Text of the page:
Crap happens every day, and we must find a way to succeed despite the nay-sayers or we’ll just drive ourselves crazy.

    As for me, I’m in the middle of the final paperwork for Will, Healthcare directive, Hospice, The Death with Dignity act, etc., etc., etc., and the one thing that no one is able to answer for me is “Why don’t money issues” qualify someone for the Death with Dignity Act?”

    Yes, there comes a point when we exceed our financial assets. While I do not condone anyone being forced to self-terminate, I do think that people will end their pain messily and on their own if they are sure there are no better options for themselves in the world. Personally, I’d rather have it supervised to make sure it’s peaceful and successful, and I’d like to check out when the financial worries get too much.

    This whole idea that we MUST continuing working to the point of death is a whole other insanity. Add in the fact that we aren’t, apparently, good enough as we are, so that we are tortured by either our own insecurities or by Society’s piling on for discrimination and poor treatment is just madness.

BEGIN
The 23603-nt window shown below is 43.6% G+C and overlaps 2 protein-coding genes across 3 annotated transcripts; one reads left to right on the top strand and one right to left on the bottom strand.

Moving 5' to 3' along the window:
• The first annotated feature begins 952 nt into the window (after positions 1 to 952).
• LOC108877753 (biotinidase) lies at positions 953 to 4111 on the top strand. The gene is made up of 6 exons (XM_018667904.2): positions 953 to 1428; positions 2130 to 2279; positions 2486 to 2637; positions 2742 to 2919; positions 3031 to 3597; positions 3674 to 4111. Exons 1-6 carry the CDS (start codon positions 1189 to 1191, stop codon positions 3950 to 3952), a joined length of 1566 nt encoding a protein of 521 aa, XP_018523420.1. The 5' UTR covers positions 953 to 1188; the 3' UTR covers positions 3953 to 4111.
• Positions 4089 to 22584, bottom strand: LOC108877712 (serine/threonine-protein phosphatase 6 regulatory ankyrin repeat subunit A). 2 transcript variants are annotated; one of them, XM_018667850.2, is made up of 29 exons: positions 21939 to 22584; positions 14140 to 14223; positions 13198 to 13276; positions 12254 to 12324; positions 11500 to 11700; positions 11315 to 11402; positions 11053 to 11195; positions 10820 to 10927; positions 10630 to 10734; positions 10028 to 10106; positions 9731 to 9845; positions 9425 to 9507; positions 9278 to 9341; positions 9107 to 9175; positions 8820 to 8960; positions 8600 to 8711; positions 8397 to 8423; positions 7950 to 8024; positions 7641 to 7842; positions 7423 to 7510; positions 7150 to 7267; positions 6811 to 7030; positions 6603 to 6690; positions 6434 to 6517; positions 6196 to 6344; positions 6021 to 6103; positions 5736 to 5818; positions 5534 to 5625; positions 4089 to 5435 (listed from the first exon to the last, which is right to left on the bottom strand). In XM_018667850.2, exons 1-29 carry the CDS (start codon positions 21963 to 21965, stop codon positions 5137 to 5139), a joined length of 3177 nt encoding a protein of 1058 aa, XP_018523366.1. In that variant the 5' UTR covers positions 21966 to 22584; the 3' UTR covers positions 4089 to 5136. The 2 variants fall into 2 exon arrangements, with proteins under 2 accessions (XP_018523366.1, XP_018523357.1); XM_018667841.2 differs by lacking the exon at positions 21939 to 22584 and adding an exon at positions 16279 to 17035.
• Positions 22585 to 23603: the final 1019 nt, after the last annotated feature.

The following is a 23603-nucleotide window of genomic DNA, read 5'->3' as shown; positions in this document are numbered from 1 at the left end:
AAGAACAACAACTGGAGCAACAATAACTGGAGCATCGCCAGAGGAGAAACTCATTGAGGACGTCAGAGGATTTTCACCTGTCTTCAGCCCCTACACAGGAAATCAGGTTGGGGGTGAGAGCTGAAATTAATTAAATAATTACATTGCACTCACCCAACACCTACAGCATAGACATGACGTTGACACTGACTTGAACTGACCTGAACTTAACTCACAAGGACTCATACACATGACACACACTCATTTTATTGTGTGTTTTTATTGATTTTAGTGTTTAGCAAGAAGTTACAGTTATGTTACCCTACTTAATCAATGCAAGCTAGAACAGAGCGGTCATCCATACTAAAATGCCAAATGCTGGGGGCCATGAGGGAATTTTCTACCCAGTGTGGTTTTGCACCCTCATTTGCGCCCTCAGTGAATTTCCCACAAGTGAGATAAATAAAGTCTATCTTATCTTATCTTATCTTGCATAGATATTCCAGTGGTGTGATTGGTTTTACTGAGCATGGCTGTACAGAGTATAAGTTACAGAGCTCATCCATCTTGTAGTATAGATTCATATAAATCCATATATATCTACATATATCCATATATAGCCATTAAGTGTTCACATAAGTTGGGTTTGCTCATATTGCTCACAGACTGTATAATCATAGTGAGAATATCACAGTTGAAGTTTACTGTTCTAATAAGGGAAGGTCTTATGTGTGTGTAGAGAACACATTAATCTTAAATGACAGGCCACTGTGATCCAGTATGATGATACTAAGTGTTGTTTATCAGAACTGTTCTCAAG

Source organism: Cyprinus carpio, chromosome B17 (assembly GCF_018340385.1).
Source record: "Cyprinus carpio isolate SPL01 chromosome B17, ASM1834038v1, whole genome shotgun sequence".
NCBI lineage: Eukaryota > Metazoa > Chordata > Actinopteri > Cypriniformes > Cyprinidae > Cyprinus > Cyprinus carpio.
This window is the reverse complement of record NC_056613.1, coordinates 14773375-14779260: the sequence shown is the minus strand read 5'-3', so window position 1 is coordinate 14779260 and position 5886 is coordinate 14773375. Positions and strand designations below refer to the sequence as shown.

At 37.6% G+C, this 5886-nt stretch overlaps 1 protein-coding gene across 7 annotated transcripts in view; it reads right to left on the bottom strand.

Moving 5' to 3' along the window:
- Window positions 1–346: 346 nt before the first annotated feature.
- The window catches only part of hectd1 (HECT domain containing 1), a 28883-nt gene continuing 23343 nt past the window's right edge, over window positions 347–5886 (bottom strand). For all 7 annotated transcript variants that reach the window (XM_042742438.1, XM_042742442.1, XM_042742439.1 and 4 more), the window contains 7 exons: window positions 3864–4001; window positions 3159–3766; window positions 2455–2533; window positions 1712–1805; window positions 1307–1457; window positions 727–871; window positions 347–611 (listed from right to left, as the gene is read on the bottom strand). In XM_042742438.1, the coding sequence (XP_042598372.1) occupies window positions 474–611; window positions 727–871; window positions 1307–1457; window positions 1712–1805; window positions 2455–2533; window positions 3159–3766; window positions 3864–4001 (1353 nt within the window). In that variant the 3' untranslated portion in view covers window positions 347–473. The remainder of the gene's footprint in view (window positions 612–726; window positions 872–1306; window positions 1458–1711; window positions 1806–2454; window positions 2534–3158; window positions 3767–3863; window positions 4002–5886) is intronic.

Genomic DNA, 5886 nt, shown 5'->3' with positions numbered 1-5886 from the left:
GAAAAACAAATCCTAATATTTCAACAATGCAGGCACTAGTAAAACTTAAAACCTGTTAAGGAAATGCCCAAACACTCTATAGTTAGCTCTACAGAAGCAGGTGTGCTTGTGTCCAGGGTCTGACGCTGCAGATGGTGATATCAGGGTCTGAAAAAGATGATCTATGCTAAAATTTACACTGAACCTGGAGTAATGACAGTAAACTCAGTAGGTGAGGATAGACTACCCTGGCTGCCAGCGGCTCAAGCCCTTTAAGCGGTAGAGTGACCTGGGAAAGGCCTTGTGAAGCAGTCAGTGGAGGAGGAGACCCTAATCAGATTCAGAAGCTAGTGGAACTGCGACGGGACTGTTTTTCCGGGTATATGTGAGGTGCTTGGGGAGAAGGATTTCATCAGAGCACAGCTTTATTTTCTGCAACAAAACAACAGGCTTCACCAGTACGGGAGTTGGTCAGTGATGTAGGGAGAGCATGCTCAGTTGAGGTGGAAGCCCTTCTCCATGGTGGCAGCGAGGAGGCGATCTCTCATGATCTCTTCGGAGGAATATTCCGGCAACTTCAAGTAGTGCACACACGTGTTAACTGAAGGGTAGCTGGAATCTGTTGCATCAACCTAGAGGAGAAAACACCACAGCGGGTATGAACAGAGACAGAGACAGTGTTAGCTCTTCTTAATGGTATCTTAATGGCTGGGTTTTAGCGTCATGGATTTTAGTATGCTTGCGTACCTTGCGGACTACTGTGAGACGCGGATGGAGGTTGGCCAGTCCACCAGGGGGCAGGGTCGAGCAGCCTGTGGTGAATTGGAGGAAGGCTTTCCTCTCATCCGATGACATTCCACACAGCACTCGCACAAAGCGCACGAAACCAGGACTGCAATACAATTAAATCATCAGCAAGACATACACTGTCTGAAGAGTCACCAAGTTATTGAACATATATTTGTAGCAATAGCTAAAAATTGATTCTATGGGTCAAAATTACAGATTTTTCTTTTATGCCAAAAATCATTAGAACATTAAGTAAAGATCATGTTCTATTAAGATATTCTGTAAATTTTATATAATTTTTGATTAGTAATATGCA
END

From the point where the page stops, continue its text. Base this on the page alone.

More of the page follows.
Sometimes, the anticipated longevity that we are all getting (compared to this time in 1817 or 1917) is not all it’s cracked up to be. Not all bodies are created equal, and for those of us struggling with self-identity, there should be a way to humanely resolve the problem without jail being involved.

    Hugs to you. I am so sorry that you’re having to continue fighting for your point of view to be heard and respected, even if we don’t all agree with what are reasonable choices for quality of life.